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I love the piece above so much! Not only did I have a lot of fun making it but I absolutely love the bright colour combinations. I feel that this illustration is very like me and looking at it makes me feel happy and excited.

The Main Assignment – WIP

At the beginning of this week the main assignment – still tea-related – was revealed. This time we are creating a journal cover for the gifts industry and the focus is on tea leaf reading.

How unusual and exciting!

I have to confess that I have become quite obsessed with the theme.

After filling many sketchbook pages I started dreaming about what my journal cover would look like.

At the moment it’s all work in progress.

 

Some of the artwork that I will be using in the final piece.

I also bought a proper tea cup (we only had mugs at home) to give tea leaf reading – or tasseomancy as it is also known – a try.

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My new V&A tea set for one I bought in a sale. The design by Anna Maria Garthwaite (1690-1763) was originally for a woven silk.

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First ever tea leaf reading.

I have one more week to work on my assignment and submit it to the class gallery and then I am off to a big holiday that my boyfriend and I have been planning for a year.

But that’s another story for another day!

See ya!

Doodle Week

Hi everyone!

I hadn’t done one of these catch-up video in a little while and I was starting to miss them.

This week in the studio: sketchbook doodles, summer and product photo shoot!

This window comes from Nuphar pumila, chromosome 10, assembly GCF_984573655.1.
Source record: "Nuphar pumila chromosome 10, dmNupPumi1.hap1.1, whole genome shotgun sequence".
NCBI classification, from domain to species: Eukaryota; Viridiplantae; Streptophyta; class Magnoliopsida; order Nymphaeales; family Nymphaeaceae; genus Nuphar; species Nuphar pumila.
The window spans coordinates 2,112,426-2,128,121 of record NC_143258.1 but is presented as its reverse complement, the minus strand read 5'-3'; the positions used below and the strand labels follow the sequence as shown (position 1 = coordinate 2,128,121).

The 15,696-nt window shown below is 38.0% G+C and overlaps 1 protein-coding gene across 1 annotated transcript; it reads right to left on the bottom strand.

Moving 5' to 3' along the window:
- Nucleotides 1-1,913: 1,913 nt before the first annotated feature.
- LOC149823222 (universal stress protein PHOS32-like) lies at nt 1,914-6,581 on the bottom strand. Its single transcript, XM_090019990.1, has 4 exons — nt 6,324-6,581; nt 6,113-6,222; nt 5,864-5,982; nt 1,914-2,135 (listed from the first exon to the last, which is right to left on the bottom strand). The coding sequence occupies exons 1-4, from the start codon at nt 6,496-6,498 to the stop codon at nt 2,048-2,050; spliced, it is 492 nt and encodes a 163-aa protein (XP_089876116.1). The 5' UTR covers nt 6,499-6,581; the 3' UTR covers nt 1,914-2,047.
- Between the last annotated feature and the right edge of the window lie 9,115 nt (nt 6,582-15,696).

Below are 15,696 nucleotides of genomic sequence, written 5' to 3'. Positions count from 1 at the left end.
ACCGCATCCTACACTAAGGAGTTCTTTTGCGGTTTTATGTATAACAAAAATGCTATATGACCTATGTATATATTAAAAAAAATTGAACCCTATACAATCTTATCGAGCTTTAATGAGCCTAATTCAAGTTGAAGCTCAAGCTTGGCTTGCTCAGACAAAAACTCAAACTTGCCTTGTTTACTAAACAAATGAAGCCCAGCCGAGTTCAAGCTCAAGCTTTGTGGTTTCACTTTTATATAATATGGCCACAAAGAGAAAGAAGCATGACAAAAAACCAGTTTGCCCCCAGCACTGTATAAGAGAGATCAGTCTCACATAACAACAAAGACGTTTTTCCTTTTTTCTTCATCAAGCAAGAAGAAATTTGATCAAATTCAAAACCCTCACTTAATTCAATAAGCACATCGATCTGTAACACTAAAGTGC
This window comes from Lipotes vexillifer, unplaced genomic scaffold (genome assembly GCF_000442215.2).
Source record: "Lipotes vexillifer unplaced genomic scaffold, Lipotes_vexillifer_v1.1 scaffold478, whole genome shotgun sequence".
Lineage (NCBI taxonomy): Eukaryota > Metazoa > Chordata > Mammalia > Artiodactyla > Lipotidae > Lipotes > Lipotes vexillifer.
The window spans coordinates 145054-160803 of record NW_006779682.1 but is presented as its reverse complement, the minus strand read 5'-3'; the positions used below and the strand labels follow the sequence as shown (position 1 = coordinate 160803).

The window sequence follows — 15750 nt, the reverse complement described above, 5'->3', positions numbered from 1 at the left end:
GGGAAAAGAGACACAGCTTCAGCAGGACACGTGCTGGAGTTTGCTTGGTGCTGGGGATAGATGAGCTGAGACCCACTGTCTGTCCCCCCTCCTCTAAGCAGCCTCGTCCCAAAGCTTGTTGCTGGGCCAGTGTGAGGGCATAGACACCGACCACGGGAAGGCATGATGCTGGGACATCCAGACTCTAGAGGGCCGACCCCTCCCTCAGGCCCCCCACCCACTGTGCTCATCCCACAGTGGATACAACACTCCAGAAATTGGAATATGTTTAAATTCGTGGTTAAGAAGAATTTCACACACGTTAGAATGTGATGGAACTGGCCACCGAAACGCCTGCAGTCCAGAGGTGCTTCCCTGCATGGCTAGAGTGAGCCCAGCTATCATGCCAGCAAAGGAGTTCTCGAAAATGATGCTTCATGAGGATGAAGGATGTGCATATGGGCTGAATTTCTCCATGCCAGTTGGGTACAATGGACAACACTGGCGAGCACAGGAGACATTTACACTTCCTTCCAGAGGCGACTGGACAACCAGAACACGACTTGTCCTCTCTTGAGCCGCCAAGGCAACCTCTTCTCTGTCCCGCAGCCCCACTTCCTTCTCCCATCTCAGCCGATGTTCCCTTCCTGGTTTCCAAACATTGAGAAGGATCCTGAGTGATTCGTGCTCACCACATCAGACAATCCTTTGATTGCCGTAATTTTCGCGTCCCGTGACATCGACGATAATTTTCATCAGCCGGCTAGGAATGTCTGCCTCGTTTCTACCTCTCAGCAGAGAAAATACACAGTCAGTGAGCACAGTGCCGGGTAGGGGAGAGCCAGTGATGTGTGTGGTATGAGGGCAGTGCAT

Have a great week!

8 Lessons I Learnt From Keeping A Travel Sketchbook

Hi everyone!

I just came back from a trip to Austria where I went to visit some friends of mine. It was a great holiday and one of the things that I am super happy about is that I kept a travel sketchbook!

A lot of the time when I travel I take a sketchbook and some pens and pencils with me and I end up not drawing at all.

However, just before I went on holidays I got inspired by the fantastic Christine Nishiyama (also check her Skillshare classes, they’re great!) who had just completed a road trip and had kept a travel sketchbook which she shared on Instagram. Her illustrations were so simple, beautiful and fun at the same time that they made me want to give it a go.

So I decided that I too would draw my adventures!… And the thought totally terrified me!

I mean, there is so much great stuff on Instagram and the likes that I felt very pressured to produce something that looked awesome, even though the whole point of going away for a few days was to relax and have fun.

And then I remembered how Christine’s account of her road trip and experience of drawing in her travel sketchbook made it sound approachable and laid back.

I wasn’t too sure how and where to start but I decided to be brave, forget about the idea of making something perfect and I gave travel sketching a go – my way! And I learnt a lot in the process!

Here are 8 lessons I learnt from this experience:

  1. Drawing when you are away is not like drawing at home: some of the materials I brought with me were different from what I normally use which means that I had to adapt my drawing a little.
  2. Sketching the illustrations in pencil first made it feel too ‘controlled’. I was spending way too long trying to get things perfect so after 30 minutes of not being happy with my drawings on day 1 I erased everything and went ‘freehand’.
  3. Going straight into painting without sketching my illustrations first forced me to think differently about what I was painting/drawing, loosen up and not ‘care so much’ (it brought back memories from the last Inktober challenge!).
  4. I gave up on perfection… and it felt good! At first I was really disappointed with some of my illustrations that looked inferior to what I normally draw at home. As soon as I reminded myself that it was okay for things not to look exactly like my photos, I started to enjoy myself a lot more and funnily enough the illustrations got better!
  5. Drawing complicated stuff (like people kayaking) freehand when you are hungover is very difficult. Actually drawing anything when you are hungover is more difficult!